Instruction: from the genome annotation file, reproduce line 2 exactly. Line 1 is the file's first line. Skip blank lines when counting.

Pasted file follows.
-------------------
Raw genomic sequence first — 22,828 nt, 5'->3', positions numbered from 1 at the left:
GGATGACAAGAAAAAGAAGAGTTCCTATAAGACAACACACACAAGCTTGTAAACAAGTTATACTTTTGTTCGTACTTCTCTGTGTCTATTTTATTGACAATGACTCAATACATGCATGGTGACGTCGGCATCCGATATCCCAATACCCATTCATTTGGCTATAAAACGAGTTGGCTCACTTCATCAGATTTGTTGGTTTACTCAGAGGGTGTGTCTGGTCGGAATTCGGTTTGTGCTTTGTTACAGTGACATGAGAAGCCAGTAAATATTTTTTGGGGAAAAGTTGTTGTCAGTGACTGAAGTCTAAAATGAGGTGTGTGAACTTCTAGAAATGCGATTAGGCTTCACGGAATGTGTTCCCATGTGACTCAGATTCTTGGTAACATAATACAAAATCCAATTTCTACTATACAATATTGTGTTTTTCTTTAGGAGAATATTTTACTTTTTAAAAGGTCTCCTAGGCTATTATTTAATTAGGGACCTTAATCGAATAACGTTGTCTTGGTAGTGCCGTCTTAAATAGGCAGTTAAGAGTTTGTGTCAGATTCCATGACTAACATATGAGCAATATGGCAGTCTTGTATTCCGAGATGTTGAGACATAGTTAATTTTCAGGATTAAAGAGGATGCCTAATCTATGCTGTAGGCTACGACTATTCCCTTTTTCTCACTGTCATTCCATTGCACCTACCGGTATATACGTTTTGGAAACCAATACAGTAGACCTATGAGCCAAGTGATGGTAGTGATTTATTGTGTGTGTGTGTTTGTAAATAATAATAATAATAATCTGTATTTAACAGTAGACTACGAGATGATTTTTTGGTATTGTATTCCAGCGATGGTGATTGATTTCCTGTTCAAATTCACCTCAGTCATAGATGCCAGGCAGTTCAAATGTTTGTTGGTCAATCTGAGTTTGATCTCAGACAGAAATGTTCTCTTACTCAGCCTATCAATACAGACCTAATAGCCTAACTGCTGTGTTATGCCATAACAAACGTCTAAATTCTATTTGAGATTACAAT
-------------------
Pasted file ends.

GGATGACAAGAAAAAGAAGAGTTCCTATAAGACAACACACACAAGCTTGTAAACAAGTTATACTTTTGTTCGTACTTCTCTGTGTCTATTTTATTGACAATGACTCAATACATGCATGGTGACGTCGGCATCCGATATCCCAATACCCATTCATTTGGCTATAAAACGAGTTGGCTCACTTCATCAGATTTGTTGGTTTACTCAGAGGGTGTGTCTGGTCGGAATTCGGTTTGTGCTTTGTTACAGTGACATGAGAAGCCAGTAAATATTTTTTGGGGAAAAGTTGTTGTCAGTGACTGAAGTCTAAAATGAGGTGTGTGAACTTCTAGAAATGCGATTAGGCTTCACGGAATGTGTTCCCATGTGACTCAGATTCTTGGTAACATAATACAAAATCCAATTTCTACTATACAATATTGTGTTTTTCTTTAGGAGAATATTTTACTTTTTAAAAGGTCTCCTAGGCTATTATTTAATTAGGGACCTTAATCGAATAACGTTGTCTTGGTAGTGCCGTCTTAAATAGGCAGTTAAGAGTTTGTGTCAGATTCCATGACTAACATATGAGCAATATGGCAGTCTTGTATTCCGAGATGTTGAGACATAGTTAATTTTCAGGATTAAAGAGGATGCCTAATCTATGCTGTAGGCTACGACTATTCCCTTTTTCTCACTGTCATTCCATTGCACCTACCGGTATATACGTTTTGGAAACCAATACAGTAGACCTATGAGCCAAGTGATGGTAGTGATTTATTGTGTGTGTGTGTTTGTAAATAATAATAATAATAATCTGTATTTAACAGTAGACTACGAGATGATTTTTTGGTATTGTATTCCAGCGATGGTGATTGATTTCCTGTTCAAATTCACCTCAGTCATAGATGCCAGGCAGTTCAAATGTTTGTTGGTCAATCTGAGTTTGATCTCAGACAGAAATGTTCTCTTACTCAGCCTATCAATACAGACCTAATAGCCTAACTGCTGTGTTATGCCATAACAAACGTCTAAATTCTATTTGAGATTACAAT